Grab That Bed!

Balance. From the time we are born we learn to balance. To roll over. To sit. To stand. To walk. Gradually the lessons in balance become more difficult. Balancing time. Balancing Family. Balancing God’s word with personal life. Balancing health choices and eating habits. Life seems to stretch out along a long and uncertain balance beam.

Mostly, I’m a positive person. I eschew negative and attempt to surround myself with positive people and flee from negative thought-poison brokers. Yet at times—balance rears its mystifying existence and I teeter on the balance beam.

God never intended death to be a part of this life. He gave Adam and Eve the gift of free choice and they chose sin. Because sin came into the world people get ill and die.

Enter Jesus who defeated sin and death at the cross. After He comes into our hearts—we have eternal life. We live again after we pass through the shadow of death. Shadows are not real.

I know people who have defeated cancer and other life-stealing and spoiling diseases with prayer and positive attitudes. The Bible says that “by Jesus’ stripes we are healed.” Over the years Jesus has healed me multiple times, yet He also allowed me to go through a knee replacement, hip replacement, and three months of hospitalization due to an infection.

It would be difficult to find a more positive Christian and prayer warrior than Joni Eareckson Tada. She was only 17 when she dove into shallow water and broke her spine. As a quadriplegic, Joni writes books and paints—with implements stuck between her teeth. She founded a Christian ministry to help those who are disabled. She is positive. She prays. But she remains a quadriplegic.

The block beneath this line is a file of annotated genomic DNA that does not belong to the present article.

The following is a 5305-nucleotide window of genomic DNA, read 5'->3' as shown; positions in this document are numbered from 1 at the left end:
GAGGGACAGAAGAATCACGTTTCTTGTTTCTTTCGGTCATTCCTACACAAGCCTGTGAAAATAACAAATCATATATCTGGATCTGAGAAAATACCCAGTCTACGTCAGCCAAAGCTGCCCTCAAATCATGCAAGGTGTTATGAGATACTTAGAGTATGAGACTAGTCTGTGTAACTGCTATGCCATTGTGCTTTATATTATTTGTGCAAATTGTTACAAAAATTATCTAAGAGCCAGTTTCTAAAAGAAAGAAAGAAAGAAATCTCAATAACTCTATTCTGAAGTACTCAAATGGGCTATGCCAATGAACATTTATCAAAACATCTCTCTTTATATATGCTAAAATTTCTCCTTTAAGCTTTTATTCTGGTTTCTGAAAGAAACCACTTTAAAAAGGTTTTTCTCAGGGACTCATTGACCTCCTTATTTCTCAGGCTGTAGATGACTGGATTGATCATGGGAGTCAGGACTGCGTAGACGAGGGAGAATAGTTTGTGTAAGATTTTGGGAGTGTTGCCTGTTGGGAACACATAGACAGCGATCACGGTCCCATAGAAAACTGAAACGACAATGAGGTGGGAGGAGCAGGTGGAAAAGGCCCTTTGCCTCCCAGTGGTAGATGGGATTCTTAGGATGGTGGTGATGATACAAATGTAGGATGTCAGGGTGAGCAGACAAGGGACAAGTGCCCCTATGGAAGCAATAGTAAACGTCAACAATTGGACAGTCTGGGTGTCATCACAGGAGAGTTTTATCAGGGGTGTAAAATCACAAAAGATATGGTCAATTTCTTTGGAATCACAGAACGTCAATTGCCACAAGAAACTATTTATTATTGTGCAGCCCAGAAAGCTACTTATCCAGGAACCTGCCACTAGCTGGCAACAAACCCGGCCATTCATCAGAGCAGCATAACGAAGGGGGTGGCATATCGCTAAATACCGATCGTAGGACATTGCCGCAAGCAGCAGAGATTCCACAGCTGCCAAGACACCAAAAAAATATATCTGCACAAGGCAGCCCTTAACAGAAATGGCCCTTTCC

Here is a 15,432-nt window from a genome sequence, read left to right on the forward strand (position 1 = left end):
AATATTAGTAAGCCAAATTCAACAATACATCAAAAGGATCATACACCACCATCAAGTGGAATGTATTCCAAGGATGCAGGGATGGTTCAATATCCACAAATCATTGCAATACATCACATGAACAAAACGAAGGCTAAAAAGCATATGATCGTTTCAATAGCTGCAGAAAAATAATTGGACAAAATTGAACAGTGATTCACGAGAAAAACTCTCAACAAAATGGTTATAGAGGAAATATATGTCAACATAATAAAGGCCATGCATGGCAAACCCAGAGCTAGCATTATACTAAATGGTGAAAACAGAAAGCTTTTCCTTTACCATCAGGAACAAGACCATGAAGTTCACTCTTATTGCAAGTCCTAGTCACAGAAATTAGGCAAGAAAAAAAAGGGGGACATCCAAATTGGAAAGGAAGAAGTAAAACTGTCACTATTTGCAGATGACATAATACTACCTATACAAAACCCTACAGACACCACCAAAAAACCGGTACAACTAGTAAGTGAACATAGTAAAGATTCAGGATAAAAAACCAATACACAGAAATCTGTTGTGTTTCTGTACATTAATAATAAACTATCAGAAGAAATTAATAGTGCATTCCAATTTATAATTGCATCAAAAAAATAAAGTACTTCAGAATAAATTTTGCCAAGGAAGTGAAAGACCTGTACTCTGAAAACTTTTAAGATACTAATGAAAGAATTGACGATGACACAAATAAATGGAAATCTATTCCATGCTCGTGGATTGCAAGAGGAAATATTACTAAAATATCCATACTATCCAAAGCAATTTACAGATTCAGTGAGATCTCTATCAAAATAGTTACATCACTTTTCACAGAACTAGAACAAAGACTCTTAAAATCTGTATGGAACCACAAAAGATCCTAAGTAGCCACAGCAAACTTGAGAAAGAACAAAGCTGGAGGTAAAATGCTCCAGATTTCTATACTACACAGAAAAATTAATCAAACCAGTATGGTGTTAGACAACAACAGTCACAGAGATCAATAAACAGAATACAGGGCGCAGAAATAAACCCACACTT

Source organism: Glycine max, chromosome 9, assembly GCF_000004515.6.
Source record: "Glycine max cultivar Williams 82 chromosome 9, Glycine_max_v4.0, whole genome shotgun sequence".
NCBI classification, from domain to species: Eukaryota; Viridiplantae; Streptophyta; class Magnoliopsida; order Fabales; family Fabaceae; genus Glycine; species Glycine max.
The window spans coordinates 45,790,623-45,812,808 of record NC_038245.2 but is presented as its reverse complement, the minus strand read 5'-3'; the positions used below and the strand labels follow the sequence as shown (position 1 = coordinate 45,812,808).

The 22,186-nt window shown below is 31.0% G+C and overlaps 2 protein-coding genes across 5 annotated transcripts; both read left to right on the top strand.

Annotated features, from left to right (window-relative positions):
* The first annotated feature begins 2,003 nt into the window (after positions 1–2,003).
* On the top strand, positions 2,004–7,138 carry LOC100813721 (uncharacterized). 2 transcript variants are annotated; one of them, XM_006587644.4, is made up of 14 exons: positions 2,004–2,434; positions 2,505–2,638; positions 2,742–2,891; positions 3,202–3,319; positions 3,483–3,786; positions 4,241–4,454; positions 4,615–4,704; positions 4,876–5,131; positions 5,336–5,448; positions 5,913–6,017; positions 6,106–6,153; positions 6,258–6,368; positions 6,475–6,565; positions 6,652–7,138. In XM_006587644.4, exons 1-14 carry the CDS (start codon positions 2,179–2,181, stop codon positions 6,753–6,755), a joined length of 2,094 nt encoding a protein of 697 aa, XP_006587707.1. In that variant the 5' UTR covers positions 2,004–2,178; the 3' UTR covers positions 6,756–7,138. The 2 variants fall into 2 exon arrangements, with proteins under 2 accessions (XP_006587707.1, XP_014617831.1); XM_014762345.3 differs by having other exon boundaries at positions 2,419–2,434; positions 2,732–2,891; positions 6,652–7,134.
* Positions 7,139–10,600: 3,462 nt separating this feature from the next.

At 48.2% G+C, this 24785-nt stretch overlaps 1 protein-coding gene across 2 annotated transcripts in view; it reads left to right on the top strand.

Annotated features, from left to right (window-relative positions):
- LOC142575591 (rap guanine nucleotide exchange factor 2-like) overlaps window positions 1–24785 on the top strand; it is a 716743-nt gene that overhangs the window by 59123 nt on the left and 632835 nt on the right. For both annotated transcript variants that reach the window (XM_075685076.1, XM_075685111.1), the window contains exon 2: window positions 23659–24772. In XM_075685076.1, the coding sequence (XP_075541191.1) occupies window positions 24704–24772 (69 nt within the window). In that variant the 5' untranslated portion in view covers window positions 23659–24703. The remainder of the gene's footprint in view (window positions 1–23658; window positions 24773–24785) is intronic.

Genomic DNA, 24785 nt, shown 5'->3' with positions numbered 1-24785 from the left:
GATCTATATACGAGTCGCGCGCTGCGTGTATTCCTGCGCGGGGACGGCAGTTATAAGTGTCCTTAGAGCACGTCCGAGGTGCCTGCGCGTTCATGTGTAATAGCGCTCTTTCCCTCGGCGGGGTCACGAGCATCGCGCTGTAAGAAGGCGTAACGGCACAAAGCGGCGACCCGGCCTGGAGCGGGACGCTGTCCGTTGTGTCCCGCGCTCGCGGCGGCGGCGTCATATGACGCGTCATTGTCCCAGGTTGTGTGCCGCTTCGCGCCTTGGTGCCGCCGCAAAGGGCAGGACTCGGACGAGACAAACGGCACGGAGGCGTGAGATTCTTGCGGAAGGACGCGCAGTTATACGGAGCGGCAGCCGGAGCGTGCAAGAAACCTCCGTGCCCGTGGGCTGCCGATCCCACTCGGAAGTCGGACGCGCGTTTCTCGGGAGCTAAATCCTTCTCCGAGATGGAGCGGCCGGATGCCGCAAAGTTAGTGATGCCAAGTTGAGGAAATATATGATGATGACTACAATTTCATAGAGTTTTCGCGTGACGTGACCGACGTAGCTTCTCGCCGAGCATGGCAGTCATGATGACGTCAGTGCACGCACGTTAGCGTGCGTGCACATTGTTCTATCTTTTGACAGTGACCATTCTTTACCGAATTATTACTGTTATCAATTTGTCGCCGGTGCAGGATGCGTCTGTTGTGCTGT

My former husband was sent home from the hospital to die. He had cancer and Chron’s Disease, was down to 90 pounds, his skin had turned yellow from liver failure, and he could only walk with me walking behind him holding him up. A Christian couple came to visit and held a cheerleading event for him. “Don’t think of death,” they told him, “think of life. You’re going to get well. You’re going to beat this thing. You just need to exercise. You just need to get up out of your chair and walk.”

The friends meant well, but I’m sure they made him feel terrible. He must have thought it was his fault he was dying because he wasn’t trying hard enough to live.

It’s in the balance.

Jesus healed a paralyzed man. He told the man to take up his bed and walk—and the man did.

But if we don’t have the power of Jesus flowing out of us—instead of telling someone to “get up and walk,” we need to grab that bed, hoist the person over our shoulders and do the walking.

No matter how positive, no matter how much faith we have, no matter how much we pray—our health will eventually fail and we will walk through the shadow of death.

When we get to that point, we don’t need a cheerleader. We need a worker who will take up our bed, hoist us over their shoulders and do the walking.

Given the uncertain art of balancing, I’m thankful that God holds the balance beam. Stephanie Parker McKean: Books, Biography, Blog, Audiobooks, Kindle